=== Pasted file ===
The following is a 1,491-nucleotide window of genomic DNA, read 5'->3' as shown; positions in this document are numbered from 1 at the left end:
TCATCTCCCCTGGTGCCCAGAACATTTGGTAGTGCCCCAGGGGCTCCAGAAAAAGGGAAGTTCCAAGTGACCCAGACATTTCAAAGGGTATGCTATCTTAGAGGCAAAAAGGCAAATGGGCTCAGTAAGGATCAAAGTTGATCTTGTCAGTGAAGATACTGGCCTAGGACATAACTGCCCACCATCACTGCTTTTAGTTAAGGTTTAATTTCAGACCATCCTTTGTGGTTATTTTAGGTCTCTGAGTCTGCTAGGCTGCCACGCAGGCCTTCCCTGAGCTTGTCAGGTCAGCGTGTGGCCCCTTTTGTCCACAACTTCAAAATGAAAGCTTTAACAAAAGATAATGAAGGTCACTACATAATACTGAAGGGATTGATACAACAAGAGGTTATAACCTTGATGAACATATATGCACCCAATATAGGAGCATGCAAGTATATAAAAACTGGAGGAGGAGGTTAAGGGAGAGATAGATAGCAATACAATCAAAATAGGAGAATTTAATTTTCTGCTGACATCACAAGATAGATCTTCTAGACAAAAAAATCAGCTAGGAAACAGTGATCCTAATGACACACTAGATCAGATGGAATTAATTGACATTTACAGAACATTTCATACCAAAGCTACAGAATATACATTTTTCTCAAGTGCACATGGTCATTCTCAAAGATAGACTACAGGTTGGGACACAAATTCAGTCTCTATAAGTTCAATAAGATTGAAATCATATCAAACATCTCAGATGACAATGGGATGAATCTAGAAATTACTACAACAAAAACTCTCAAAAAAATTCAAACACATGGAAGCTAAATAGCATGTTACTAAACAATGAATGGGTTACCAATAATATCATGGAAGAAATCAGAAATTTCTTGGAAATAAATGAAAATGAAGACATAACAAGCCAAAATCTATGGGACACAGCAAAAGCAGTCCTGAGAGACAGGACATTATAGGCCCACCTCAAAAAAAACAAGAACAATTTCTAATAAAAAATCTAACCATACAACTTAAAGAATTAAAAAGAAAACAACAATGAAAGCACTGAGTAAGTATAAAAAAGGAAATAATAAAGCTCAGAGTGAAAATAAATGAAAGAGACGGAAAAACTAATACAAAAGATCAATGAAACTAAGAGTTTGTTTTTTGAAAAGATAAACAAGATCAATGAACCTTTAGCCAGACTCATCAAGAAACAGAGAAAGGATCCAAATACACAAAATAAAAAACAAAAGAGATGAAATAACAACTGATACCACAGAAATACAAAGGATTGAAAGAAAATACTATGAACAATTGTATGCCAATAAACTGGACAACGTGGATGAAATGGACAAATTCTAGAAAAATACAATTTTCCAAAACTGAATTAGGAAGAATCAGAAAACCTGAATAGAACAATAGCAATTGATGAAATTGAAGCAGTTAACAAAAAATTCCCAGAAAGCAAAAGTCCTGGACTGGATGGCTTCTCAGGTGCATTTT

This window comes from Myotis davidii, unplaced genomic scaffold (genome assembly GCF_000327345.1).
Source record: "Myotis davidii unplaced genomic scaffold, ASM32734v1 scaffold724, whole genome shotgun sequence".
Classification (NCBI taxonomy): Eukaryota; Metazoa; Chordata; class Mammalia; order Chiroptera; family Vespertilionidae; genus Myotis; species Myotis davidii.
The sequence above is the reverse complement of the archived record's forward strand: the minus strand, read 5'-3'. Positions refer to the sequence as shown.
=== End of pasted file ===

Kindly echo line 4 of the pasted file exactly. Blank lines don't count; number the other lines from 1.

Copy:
Source record: "Myotis davidii unplaced genomic scaffold, ASM32734v1 scaffold724, whole genome shotgun sequence".